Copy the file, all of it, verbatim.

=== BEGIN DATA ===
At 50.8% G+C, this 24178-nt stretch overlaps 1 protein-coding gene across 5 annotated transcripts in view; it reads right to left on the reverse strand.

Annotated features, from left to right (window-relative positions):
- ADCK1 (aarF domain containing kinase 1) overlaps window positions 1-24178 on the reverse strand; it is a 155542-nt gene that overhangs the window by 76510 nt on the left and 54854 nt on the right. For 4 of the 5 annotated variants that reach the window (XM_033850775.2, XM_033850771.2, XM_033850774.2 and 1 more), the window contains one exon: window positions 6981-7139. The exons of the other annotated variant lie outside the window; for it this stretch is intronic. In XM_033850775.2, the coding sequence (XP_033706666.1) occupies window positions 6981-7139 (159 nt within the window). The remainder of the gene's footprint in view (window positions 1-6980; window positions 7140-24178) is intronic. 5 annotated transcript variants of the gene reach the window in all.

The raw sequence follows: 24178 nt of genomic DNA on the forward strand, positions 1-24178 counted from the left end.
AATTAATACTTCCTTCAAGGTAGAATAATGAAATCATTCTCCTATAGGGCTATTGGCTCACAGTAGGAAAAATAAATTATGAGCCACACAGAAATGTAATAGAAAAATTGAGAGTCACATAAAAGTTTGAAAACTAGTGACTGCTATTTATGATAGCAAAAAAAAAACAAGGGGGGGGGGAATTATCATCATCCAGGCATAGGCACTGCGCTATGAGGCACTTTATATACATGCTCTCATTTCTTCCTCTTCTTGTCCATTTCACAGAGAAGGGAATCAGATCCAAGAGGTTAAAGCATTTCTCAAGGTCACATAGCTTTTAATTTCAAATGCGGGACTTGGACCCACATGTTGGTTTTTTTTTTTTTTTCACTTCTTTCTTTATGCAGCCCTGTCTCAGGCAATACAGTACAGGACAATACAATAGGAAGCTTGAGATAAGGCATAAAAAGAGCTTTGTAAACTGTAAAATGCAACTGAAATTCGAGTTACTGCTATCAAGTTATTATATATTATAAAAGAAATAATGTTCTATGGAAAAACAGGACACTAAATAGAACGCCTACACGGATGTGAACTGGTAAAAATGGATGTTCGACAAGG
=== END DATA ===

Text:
At 50.8% G+C, this 24178-nt stretch overlaps 1 protein-coding gene across 5 annotated transcripts in view; it reads right to left on the reverse strand.

Annotated features, from left to right (window-relative positions):
- ADCK1 (aarF domain containing kinase 1) overlaps window positions 1-24178 on the reverse strand; it is a 155542-nt gene that overhangs the window by 76510 nt on the left and 54854 nt on the right. For 4 of the 5 annotated variants that reach the window (XM_033850775.2, XM_033850771.2, XM_033850774.2 and 1 more), the window contains one exon: window positions 6981-7139. The exons of the other annotated variant lie outside the window; for it this stretch is intronic. In XM_033850775.2, the coding sequence (XP_033706666.1) occupies window positions 6981-7139 (159 nt within the window). The remainder of the gene's footprint in view (window positions 1-6980; window positions 7140-24178) is intronic. 5 annotated transcript variants of the gene reach the window in all.

The raw sequence follows: 24178 nt of genomic DNA on the forward strand, positions 1-24178 counted from the left end.
AATTAATACTTCCTTCAAGGTAGAATAATGAAATCATTCTCCTATAGGGCTATTGGCTCACAGTAGGAAAAATAAATTATGAGCCACACAGAAATGTAATAGAAAAATTGAGAGTCACATAAAAGTTTGAAAACTAGTGACTGCTATTTATGATAGCAAAAAAAAAACAAGGGGGGGGGGAATTATCATCATCCAGGCATAGGCACTGCGCTATGAGGCACTTTATATACATGCTCTCATTTCTTCCTCTTCTTGTCCATTTCACAGAGAAGGGAATCAGATCCAAGAGGTTAAAGCATTTCTCAAGGTCACATAGCTTTTAATTTCAAATGCGGGACTTGGACCCACATGTTGGTTTTTTTTTTTTTTTCACTTCTTTCTTTATGCAGCCCTGTCTCAGGCAATACAGTACAGGACAATACAATAGGAAGCTTGAGATAAGGCATAAAAAGAGCTTTGTAAACTGTAAAATGCAACTGAAATTCGAGTTACTGCTATCAAGTTATTATATATTATAAAAGAAATAATGTTCTATGGAAAAACAGGACACTAAATAGAACGCCTACACGGATGTGAACTGGTAAAAATGGATGTTCGACAAGG